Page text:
The referendum was a binary choice with only one simple option: to remain, or not. No details about leaving were specified. Nor has any consensus emerged since among Leavers

In sum, there is no clear way ahead via party politics, which means that the general election which Labour is clamouring for would solve little or nothing at all.

Then, for a sixth layer, we have central paralysis. Theresa May leads a minority Conservative government that depends on a tiny Northern Irish party for its parliamentary majority. This lends the views of the 10-member Democratic Unionist Party (DUP)—the most religious and narrowly traditional party in all British politics—an unaccustomed salience in Westminster affairs.

The DUP is not in government in Northern Ireland—the Executive there is currently suspended—and the party is vehemently pro-Brexit, unlike the province, which voted to remain. And the DUP is so passionately Unionist that it has now suspended its support for the May government over the backstop provisions, which it feels are insufficiently protective of the province’s long-term future within the UK. Here is the mouse that roared. O tempora, o mores!

At number seven we have a double factor: a plurality of options coupled with a paucity of consensus. Several countries, including Turkey, Switzerland and Norway, have partial, bespoke relationships with the EU. There are also a number of other European institutions to which the UK could belong, such as the European Economic Area (EEA), and the European Free Trade Area (EFTA), which have privileged access to the EU based on distinctions between a customs union (unified tariffs) and a single market (unified standards).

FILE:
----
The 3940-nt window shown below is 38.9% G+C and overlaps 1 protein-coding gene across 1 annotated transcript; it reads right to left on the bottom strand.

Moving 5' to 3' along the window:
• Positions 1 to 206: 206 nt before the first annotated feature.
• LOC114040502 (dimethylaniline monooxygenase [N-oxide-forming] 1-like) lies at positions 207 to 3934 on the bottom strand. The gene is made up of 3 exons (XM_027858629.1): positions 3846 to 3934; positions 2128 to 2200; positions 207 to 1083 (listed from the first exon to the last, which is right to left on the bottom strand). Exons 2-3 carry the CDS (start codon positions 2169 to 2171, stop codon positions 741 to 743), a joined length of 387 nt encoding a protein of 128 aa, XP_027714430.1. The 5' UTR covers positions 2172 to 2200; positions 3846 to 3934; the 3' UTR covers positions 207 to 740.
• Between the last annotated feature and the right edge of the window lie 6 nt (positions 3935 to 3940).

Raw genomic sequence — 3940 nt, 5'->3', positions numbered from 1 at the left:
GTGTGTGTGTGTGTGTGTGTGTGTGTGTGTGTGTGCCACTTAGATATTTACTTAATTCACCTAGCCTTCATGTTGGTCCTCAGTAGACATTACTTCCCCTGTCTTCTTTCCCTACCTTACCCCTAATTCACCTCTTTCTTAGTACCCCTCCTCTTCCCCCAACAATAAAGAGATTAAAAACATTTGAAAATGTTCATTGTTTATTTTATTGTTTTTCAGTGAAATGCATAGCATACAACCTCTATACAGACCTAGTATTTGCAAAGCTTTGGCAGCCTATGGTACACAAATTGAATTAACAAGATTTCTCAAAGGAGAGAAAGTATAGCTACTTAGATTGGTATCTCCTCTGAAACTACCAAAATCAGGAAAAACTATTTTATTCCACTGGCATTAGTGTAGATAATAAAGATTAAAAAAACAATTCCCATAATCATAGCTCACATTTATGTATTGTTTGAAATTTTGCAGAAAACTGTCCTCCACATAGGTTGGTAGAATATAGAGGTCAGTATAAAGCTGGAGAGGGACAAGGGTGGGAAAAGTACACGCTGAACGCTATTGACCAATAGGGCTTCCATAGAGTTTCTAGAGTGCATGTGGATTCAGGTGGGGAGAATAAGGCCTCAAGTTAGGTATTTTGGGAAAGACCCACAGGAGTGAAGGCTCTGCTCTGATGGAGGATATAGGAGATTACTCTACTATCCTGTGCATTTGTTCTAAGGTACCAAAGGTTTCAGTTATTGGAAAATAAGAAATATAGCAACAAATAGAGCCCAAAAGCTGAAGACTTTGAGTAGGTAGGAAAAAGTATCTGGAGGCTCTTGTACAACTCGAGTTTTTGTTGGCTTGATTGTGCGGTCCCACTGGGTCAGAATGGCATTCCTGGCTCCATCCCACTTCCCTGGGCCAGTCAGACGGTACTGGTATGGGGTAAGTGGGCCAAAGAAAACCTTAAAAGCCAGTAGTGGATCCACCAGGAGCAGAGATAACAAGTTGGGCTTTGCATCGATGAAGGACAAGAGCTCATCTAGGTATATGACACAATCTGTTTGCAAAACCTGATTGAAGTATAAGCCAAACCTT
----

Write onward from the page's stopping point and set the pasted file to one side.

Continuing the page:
Theresa May once famously declared that “Brexit means Brexit”, which completely ignored this dense undergrowth of options, though it might get her a medal for services to tautology when she retires. The referendum was a binary choice, with only one simple option—to remain, or not. No details about leaving were specified. Nor has any consensus emerged since among Leavers. Definitively deciding upon the most economically beneficial and politically acceptable arrangement continues to prove elusive.

Finally, at level eight, we have weak leadership, in both parties. Corbyn is silent or elusive, May is stubborn but living on borrowed time.

Tory Eurosceptics are convinced that stronger leadership— that is, shouting louder at foreigners—will get them a better deal. Experience of doing this on holiday may be unduly influencing this belief. But there is no reason to believe that Brussels would move an inch further to accommodate British interests if any other leader appeared at the table, either Tory or Labour. A change of personnel would be no more helpful than changing the Punch and Judy show on the Titanic.